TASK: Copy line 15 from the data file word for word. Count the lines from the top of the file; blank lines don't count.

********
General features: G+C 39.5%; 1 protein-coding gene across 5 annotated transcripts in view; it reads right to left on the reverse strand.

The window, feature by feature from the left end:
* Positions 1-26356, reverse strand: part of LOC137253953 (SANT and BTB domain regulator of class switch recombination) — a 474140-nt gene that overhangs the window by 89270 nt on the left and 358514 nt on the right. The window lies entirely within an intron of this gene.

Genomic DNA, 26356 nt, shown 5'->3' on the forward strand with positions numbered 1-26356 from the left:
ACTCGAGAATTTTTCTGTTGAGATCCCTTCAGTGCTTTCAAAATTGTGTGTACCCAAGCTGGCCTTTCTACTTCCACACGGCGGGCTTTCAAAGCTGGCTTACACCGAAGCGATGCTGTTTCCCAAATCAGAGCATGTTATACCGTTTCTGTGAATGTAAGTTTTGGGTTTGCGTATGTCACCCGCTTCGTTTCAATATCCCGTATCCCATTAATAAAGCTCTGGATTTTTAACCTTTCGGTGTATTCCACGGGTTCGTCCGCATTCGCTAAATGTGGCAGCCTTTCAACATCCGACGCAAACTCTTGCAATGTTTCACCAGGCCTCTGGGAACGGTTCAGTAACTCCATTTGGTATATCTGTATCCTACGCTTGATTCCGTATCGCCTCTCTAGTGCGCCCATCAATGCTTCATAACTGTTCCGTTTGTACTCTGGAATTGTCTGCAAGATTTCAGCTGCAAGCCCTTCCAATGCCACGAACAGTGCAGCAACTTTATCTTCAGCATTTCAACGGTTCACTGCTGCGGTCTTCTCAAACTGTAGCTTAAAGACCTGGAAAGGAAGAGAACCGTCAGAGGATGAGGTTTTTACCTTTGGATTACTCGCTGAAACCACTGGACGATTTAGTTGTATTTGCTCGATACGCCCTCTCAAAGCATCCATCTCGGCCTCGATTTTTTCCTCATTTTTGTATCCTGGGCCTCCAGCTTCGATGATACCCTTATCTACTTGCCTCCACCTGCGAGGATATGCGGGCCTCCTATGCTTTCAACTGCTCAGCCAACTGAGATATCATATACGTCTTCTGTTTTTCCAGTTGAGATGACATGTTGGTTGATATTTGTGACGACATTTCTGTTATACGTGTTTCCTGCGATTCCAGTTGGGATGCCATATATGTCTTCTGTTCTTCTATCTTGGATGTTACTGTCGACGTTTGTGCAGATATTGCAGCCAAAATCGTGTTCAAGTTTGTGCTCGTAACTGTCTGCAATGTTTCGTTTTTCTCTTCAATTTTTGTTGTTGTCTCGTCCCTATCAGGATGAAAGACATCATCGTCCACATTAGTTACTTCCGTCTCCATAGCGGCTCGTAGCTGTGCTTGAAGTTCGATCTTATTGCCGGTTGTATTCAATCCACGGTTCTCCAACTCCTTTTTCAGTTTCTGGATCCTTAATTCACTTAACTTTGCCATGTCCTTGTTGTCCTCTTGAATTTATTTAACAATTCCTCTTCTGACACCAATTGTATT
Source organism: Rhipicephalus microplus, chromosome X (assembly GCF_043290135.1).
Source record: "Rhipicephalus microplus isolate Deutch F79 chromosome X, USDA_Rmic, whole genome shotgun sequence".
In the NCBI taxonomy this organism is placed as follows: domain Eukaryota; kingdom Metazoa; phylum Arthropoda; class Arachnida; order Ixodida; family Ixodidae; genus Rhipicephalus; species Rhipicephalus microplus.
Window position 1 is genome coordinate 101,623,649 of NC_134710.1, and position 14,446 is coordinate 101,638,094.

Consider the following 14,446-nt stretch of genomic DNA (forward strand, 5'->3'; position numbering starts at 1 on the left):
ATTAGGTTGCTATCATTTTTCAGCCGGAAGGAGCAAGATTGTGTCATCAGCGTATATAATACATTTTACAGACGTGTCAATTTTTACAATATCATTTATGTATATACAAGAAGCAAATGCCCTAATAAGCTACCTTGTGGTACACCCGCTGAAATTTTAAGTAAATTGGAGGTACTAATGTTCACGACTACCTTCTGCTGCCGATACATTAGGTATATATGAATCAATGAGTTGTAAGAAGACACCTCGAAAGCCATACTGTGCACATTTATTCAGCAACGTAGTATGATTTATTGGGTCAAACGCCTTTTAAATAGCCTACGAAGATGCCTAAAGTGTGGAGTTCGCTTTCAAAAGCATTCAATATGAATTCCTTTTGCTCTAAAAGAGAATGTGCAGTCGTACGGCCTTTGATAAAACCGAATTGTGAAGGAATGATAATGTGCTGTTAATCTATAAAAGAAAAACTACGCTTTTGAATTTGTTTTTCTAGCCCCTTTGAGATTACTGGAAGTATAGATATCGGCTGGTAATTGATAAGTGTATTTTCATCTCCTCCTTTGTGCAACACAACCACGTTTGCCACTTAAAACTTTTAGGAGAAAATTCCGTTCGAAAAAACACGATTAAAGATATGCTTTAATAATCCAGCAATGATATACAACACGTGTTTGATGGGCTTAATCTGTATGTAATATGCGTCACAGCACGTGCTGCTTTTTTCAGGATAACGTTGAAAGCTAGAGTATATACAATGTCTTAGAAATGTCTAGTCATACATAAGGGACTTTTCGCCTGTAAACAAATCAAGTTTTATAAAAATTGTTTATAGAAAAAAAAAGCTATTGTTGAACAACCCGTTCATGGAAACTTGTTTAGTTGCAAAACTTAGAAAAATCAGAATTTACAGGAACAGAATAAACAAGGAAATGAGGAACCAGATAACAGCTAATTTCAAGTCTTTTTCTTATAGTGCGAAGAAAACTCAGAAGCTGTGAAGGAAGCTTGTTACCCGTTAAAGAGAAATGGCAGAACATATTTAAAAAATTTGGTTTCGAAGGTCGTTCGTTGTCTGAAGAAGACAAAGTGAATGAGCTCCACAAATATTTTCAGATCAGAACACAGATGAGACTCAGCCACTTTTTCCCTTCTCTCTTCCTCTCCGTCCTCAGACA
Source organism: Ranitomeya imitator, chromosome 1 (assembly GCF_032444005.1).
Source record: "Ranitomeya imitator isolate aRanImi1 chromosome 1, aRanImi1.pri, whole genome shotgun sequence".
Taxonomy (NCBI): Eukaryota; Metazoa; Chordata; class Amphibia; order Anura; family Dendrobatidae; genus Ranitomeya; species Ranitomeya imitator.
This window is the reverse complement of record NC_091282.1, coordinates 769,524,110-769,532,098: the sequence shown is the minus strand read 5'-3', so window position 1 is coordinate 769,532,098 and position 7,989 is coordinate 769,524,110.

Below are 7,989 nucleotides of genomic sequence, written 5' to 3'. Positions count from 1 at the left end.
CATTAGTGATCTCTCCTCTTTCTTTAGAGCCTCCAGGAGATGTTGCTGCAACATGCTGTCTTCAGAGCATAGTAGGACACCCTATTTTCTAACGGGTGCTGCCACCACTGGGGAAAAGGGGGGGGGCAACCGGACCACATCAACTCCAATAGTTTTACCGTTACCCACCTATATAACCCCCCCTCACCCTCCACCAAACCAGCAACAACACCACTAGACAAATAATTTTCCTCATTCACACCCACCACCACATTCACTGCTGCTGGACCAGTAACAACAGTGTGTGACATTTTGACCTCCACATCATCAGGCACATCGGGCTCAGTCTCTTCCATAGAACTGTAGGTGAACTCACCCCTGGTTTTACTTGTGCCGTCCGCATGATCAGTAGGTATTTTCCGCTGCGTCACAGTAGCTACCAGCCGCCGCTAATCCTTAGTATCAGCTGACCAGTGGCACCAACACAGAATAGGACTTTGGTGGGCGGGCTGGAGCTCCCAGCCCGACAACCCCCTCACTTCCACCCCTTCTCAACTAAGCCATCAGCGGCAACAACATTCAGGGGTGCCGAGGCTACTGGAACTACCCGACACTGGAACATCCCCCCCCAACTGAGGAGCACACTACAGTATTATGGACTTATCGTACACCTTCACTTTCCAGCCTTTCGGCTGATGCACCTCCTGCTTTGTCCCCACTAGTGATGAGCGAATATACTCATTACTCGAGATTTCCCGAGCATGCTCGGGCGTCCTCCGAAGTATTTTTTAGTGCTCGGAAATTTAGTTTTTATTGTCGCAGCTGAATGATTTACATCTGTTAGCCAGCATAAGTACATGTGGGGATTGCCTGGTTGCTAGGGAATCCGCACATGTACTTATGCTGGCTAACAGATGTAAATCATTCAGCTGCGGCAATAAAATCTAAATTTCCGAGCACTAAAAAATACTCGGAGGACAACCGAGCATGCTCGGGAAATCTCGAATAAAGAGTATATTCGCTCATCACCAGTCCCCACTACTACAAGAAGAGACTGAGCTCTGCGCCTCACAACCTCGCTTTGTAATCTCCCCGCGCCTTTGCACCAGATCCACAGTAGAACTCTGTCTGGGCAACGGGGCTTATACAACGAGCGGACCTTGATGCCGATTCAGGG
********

This window is the reverse complement of record NC_091282.1, coordinates 769,524,110-769,532,098: the sequence shown is the minus strand read 5'-3', so window position 1 is coordinate 769,532,098 and position 7,989 is coordinate 769,524,110.